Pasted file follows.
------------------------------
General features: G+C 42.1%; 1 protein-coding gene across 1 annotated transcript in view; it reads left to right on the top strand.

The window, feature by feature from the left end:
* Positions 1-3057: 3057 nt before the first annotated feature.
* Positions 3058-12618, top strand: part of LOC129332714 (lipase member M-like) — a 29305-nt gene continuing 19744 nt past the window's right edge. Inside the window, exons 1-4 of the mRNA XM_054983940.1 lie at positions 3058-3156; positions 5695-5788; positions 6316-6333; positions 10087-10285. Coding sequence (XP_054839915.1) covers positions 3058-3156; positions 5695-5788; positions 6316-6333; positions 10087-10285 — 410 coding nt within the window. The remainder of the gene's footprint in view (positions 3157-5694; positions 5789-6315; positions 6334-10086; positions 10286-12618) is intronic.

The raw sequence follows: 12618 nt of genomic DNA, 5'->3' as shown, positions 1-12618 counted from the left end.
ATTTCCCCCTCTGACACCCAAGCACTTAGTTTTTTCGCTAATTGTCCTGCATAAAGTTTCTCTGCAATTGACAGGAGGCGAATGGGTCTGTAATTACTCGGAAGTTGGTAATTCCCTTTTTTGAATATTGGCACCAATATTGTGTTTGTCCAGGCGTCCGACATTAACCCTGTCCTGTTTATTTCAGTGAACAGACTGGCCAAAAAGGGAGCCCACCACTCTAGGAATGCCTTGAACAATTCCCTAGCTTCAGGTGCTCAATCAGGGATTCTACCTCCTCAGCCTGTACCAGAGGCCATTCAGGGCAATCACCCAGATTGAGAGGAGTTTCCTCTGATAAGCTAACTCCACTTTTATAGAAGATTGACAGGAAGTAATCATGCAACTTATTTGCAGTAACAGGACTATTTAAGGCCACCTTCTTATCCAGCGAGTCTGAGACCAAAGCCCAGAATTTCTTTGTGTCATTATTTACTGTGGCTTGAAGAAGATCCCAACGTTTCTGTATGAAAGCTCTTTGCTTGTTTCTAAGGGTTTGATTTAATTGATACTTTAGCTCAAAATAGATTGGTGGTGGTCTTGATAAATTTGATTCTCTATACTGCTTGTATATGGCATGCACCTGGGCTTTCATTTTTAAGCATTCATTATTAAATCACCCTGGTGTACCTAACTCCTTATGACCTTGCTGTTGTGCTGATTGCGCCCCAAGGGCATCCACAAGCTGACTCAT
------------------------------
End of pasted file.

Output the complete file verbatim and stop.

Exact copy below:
General features: G+C 42.1%; 1 protein-coding gene across 1 annotated transcript in view; it reads left to right on the top strand.

The window, feature by feature from the left end:
* Positions 1-3057: 3057 nt before the first annotated feature.
* Positions 3058-12618, top strand: part of LOC129332714 (lipase member M-like) — a 29305-nt gene continuing 19744 nt past the window's right edge. Inside the window, exons 1-4 of the mRNA XM_054983940.1 lie at positions 3058-3156; positions 5695-5788; positions 6316-6333; positions 10087-10285. Coding sequence (XP_054839915.1) covers positions 3058-3156; positions 5695-5788; positions 6316-6333; positions 10087-10285 — 410 coding nt within the window. The remainder of the gene's footprint in view (positions 3157-5694; positions 5789-6315; positions 6334-10086; positions 10286-12618) is intronic.

The raw sequence follows: 12618 nt of genomic DNA, 5'->3' as shown, positions 1-12618 counted from the left end.
ATTTCCCCCTCTGACACCCAAGCACTTAGTTTTTTCGCTAATTGTCCTGCATAAAGTTTCTCTGCAATTGACAGGAGGCGAATGGGTCTGTAATTACTCGGAAGTTGGTAATTCCCTTTTTTGAATATTGGCACCAATATTGTGTTTGTCCAGGCGTCCGACATTAACCCTGTCCTGTTTATTTCAGTGAACAGACTGGCCAAAAAGGGAGCCCACCACTCTAGGAATGCCTTGAACAATTCCCTAGCTTCAGGTGCTCAATCAGGGATTCTACCTCCTCAGCCTGTACCAGAGGCCATTCAGGGCAATCACCCAGATTGAGAGGAGTTTCCTCTGATAAGCTAACTCCACTTTTATAGAAGATTGACAGGAAGTAATCATGCAACTTATTTGCAGTAACAGGACTATTTAAGGCCACCTTCTTATCCAGCGAGTCTGAGACCAAAGCCCAGAATTTCTTTGTGTCATTATTTACTGTGGCTTGAAGAAGATCCCAACGTTTCTGTATGAAAGCTCTTTGCTTGTTTCTAAGGGTTTGATTTAATTGATACTTTAGCTCAAAATAGATTGGTGGTGGTCTTGATAAATTTGATTCTCTATACTGCTTGTATATGGCATGCACCTGGGCTTTCATTTTTAAGCATTCATTATTAAATCACCCTGGTGTACCTAACTCCTTATGACCTTGCTGTTGTGCTGATTGCGCCCCAAGGGCATCCACAAGCTGACTCAT